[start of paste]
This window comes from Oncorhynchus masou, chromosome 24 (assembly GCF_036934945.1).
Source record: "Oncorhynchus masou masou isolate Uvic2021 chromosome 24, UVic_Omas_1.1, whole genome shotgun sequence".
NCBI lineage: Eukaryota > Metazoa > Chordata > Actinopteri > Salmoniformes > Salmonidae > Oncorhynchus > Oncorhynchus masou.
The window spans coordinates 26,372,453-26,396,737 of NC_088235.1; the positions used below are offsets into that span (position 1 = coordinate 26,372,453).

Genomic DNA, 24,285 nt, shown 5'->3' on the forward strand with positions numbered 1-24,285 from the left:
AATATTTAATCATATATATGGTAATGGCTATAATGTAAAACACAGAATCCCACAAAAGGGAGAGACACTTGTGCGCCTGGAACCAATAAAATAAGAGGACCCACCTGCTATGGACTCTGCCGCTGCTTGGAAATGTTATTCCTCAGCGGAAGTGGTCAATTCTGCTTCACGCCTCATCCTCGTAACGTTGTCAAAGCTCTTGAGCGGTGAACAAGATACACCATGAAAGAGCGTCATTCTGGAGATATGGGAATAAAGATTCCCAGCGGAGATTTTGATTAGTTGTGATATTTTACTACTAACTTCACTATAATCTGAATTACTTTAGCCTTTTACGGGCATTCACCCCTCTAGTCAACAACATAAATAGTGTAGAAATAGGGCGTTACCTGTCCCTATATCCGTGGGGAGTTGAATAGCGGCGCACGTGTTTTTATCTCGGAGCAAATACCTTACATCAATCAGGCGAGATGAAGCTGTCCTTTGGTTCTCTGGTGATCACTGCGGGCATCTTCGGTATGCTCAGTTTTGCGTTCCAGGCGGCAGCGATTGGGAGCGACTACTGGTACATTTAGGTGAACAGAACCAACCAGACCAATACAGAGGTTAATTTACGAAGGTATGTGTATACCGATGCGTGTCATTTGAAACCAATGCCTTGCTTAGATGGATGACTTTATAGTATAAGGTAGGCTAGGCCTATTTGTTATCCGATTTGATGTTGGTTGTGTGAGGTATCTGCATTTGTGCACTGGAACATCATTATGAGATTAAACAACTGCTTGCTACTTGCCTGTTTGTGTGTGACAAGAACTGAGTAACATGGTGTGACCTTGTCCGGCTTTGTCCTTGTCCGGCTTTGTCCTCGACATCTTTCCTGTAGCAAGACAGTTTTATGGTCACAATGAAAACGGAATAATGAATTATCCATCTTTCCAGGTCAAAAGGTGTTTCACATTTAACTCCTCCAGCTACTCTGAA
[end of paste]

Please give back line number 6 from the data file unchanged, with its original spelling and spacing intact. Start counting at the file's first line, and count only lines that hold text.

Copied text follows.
AATATTTAATCATATATATGGTAATGGCTATAATGTAAAACACAGAATCCCACAAAAGGGAGAGACACTTGTGCGCCTGGAACCAATAAAATAAGAGGACCCACCTGCTATGGACTCTGCCGCTGCTTGGAAATGTTATTCCTCAGCGGAAGTGGTCAATTCTGCTTCACGCCTCATCCTCGTAACGTTGTCAAAGCTCTTGAGCGGTGAACAAGATACACCATGAAAGAGCGTCATTCTGGAGATATGGGAATAAAGATTCCCAGCGGAGATTTTGATTAGTTGTGATATTTTACTACTAACTTCACTATAATCTGAATTACTTTAGCCTTTTACGGGCATTCACCCCTCTAGTCAACAACATAAATAGTGTAGAAATAGGGCGTTACCTGTCCCTATATCCGTGGGGAGTTGAATAGCGGCGCACGTGTTTTTATCTCGGAGCAAATACCTTACATCAATCAGGCGAGATGAAGCTGTCCTTTGGTTCTCTGGTGATCACTGCGGGCATCTTCGGTATGCTCAGTTTTGCGTTCCAGGCGGCAGCGATTGGGAGCGACTACTGGTACATTTAGGTGAACAGAACCAACCAGACCAATACAGAGGTTAATTTACGAAGGTATGTGTATACCGATGCGTGTCATTTGAAACCAATGCCTTGCTTAGATGGATGACTTTATAGTATAAGGTAGGCTAGGCCTATTTGTTATCCGATTTGATGTTGGTTGTGTGAGGTATCTGCATTTGTGCACTGGAACATCATTATGAGATTAAACAACTGCTTGCTACTTGCCTGTTTGTGTGTGACAAGAACTGAGTAACATGGTGTGACCTTGTCCGGCTTTGTCCTTGTCCGGCTTTGTCCTCGACATCTTTCCTGTAGCAAGACAGTTTTATGGTCACAATGAAAACGGAATAATGAATTATCCATCTTTCCAGGTCAAAAGGTGTTTCACATTTAACTCCTCCAGCTACTCTGAA